Anthony Mason, Dead at 48, Brought Defense and Style to KnicksEben Novy-Williams
J.R. Smith, a former New York Knicks player now with the Cleveland Cavaliers, remembered Anthony Mason’s inspiration, guidance and lasting style impact.
“He made it cool for us to put designs in our head!” Smith wrote via Instagram, as National Basketball Association players past and present used social media to express their sadness at Mason’s death at 48.
The Knicks announced Mason’s death Saturday on the team’s website, calling him “an iconic member of the franchise during his five-year stint for the orange and blue.” He had been hospitalized last month following a heart attack.
The 6-foot-7, 250-pound forward known as “Mase” was an integral part of the 1993-1994 Pat Riley-coached team that included Patrick Ewing and John Starks and came within one win of the NBA title, losing to the Houston Rockets.
Mason’s haircuts, often featuring “Mase” or “Knicks” shaved into the side of his head, reflected his on-court flair.
A hometown hero, Mason played high school basketball in New York before starring on the Knicks for five of his 13 NBA seasons.
“His New York City roots, his passion for the city game, his desire to win and his tenacity for defense made him a fan favorite,” Knicks General Manager Steve Mills said in a statement.
New York rap trio Beastie Boys mentioned him in their 1994 song “B-Boys Makin’ With the Freak Freak,” singing “I got my hair cut correct like Anthony Mason, then I ride the IRT right up to Penn Station.” Mason also was featured in the group’s “Root Down” music video.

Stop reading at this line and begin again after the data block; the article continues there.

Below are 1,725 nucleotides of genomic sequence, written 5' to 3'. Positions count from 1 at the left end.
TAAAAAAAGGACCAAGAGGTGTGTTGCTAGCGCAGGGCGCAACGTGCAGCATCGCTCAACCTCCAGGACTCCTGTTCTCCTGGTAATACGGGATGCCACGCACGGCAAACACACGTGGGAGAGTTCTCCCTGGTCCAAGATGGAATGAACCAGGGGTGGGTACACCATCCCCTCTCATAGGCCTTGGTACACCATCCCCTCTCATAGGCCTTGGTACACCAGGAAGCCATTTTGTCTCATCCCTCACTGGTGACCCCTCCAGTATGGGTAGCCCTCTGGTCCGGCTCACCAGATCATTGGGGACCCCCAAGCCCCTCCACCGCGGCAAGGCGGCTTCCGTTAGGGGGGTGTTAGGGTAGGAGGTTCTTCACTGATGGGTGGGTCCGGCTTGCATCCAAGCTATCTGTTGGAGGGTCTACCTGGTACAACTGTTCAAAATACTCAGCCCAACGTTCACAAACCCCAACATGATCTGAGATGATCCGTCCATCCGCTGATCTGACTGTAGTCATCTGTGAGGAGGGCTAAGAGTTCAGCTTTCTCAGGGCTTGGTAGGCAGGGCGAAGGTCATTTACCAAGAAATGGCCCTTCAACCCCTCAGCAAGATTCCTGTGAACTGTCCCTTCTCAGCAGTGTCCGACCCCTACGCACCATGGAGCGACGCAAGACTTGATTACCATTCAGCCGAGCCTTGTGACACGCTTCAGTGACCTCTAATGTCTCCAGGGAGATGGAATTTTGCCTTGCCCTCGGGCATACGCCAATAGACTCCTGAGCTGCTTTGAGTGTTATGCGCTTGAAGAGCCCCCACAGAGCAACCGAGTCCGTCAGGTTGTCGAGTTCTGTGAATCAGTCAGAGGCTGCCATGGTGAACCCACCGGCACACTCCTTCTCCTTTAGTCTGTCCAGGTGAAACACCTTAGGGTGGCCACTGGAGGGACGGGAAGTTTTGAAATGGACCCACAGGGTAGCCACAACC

Raised in Queens
Anthony George Douglas Mason was born on Dec. 14, 1966, in Miami. He was raised in Queens, New York, by his mother, Mary Mason, who worked as a switchboard operator in Manhattan’s garment district, according to a 1995 profile in Newsday.
After playing for his Springfield Gardens High School team in Queens, Mason attended Tennessee State University in Nashville, graduating in 1988. He was inducted into the school’s athletics Hall of Fame in 2010 and remains among the top five Tigers in career points (2,076), field goal attempts (1,648), and free throws made (452).
Mason was selected by the Portland Trail Blazers in the third round of the 1988 draft, but never played an NBA game with the franchise. He spent the first few years of his professional career bouncing between the Turkish Basketball League, Continental Basketball Association and U.S. Basketball League, before the Knicks discovered him playing for the CBA’s Tulsa Fast Breakers in 1991.
New York advanced past the first round of the playoffs in each of Mason’s five years with the team, including a run to the NBA Finals in 1994, where the Knicks fell to the Rockets in seven games. He was named the NBA’s Sixth Man of the Year after the 1994-95 season and led the league in minutes played the following year.
A left-hander with a passing touch uncommon in players his size, Mason became a favorite in New York for his background and bruising play both offensively and defensively. The Knicks’ defense allowed the fewest points in the NBA in 1992-93 and 1993-94.
In July 1996, Mason and teammate Brad Lohaus were traded to the Charlotte Hornets for forward Larry Johnson. He played three seasons in Charlotte before finishing his career with the Miami Heat and Milwaukee Bucks.
In 2001, at 34 years and 2 months, Mason became the second-oldest player named to an NBA All-Star team, according to a New York Times account. It was the only time he was named to an All-Star team.
Over his career, Mason averaged 10.9 points, 8.3 rebounds and 3.4 assists per game. He played in 96 postseason games with four different franchises.
New York Presence
Mason remained a presence in New York after retiring. In 2007 he served as an unofficial coach to Knicks center Eddy Curry, the New York Post reported at the time.
In 1996, Mason pleaded guilty to disorderly conduct for a scuffle with police in Manhattan, according to an account in Times. In 1998, he pleaded guilty to two misdemeanor counts of endangering the welfare of a child after prosecutors dropped sex abuse and statutory rape charges involving two teen-age girls, the Times reported.
His son, Anthony Mason Jr., played basketball at St. John’s University and another son, Antoine Mason, played for Auburn University, where he was the second leading scorer based on points per game as of February 2015.